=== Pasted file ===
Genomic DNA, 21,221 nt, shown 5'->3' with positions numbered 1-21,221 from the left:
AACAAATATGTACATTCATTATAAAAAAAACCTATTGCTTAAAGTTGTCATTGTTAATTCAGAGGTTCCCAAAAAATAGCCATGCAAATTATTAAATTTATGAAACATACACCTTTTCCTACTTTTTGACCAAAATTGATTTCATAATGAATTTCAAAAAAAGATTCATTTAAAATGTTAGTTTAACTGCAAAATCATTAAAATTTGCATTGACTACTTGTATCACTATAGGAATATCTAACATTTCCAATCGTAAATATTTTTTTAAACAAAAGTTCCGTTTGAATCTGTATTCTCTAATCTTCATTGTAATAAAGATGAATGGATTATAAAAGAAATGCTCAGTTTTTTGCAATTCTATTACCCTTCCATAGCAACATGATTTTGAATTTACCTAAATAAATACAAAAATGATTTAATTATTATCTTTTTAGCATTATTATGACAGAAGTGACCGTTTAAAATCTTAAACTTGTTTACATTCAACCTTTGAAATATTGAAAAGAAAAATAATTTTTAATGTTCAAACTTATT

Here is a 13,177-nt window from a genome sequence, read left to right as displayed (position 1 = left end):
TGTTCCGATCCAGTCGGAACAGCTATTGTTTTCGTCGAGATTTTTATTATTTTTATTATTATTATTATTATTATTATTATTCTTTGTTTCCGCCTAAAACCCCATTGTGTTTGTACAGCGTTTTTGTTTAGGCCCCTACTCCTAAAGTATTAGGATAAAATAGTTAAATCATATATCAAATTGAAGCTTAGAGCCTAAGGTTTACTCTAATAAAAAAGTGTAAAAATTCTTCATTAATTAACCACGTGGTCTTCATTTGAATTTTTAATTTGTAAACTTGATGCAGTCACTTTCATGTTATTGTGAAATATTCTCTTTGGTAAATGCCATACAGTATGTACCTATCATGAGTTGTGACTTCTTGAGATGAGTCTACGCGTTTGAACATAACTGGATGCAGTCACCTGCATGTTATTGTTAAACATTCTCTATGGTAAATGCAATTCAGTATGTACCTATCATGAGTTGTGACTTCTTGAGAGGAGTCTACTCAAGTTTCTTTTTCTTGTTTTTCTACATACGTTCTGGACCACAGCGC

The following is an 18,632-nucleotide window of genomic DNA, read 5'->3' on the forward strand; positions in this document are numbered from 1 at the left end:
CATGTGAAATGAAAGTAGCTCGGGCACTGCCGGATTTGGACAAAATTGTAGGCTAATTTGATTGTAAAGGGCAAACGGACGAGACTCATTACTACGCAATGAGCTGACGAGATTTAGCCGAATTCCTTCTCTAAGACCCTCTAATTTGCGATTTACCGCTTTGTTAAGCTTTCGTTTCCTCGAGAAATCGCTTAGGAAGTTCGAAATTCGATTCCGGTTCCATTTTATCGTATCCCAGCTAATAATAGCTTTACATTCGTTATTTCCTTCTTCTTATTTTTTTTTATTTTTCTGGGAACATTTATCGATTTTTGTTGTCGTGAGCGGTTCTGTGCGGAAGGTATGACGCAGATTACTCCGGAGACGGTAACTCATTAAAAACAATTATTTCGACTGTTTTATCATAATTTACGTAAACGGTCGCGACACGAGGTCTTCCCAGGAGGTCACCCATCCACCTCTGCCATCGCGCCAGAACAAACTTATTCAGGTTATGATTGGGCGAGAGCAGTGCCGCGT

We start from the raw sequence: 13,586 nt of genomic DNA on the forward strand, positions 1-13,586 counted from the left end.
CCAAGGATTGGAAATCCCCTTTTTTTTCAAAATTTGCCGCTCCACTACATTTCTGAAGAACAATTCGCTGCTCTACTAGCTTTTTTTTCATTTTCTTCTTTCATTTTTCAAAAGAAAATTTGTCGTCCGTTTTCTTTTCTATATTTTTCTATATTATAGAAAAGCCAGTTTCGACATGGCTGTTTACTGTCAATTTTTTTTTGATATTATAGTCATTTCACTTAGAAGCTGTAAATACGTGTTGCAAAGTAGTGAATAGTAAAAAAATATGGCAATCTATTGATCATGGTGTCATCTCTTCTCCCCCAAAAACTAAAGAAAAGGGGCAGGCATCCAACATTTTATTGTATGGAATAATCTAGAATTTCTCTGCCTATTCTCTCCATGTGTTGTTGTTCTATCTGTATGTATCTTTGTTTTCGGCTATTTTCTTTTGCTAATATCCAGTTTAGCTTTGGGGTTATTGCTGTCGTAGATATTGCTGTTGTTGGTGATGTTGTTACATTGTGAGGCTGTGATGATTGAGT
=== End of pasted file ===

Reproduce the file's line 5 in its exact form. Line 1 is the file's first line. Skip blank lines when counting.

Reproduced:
The following is an 18,632-nucleotide window of genomic DNA, read 5'->3' on the forward strand; positions in this document are numbered from 1 at the left end: